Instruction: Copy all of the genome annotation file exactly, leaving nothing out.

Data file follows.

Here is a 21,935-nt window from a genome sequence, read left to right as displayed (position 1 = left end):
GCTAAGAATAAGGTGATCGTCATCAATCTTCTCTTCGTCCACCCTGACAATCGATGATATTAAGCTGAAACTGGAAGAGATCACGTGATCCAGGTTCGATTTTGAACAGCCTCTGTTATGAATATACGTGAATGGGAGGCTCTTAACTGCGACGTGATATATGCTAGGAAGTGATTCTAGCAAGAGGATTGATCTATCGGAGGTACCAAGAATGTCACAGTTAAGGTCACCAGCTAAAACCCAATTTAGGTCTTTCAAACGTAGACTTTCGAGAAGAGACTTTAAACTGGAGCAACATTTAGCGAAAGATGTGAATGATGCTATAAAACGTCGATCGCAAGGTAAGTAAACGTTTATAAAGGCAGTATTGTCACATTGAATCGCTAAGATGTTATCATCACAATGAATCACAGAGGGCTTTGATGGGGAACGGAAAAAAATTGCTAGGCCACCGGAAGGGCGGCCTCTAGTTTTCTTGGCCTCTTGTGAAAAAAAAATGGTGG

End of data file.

Here is a 21,935-nt window from a genome sequence, read left to right as displayed (position 1 = left end):
GCTAAGAATAAGGTGATCGTCATCAATCTTCTCTTCGTCCACCCTGACAATCGATGATATTAAGCTGAAACTGGAAGAGATCACGTGATCCAGGTTCGATTTTGAACAGCCTCTGTTATGAATATACGTGAATGGGAGGCTCTTAACTGCGACGTGATATATGCTAGGAAGTGATTCTAGCAAGAGGATTGATCTATCGGAGGTACCAAGAATGTCACAGTTAAGGTCACCAGCTAAAACCCAATTTAGGTCTTTCAAACGTAGACTTTCGAGAAGAGACTTTAAACTGGAGCAACATTTAGCGAAAGATGTGAATGATGCTATAAAACGTCGATCGCAAGGTAAGTAAACGTTTATAAAGGCAGTATTGTCACATTGAATCGCTAAGATGTTATCATCACAATGAATCACAGAGGGCTTTGATGGGGAACGGAAAAAAATTGCTAGGCCACCGGAAGGGCGGCCTCTAGTTTTCTTGGCCTCTTGTGAAAAAAAAATGGTGG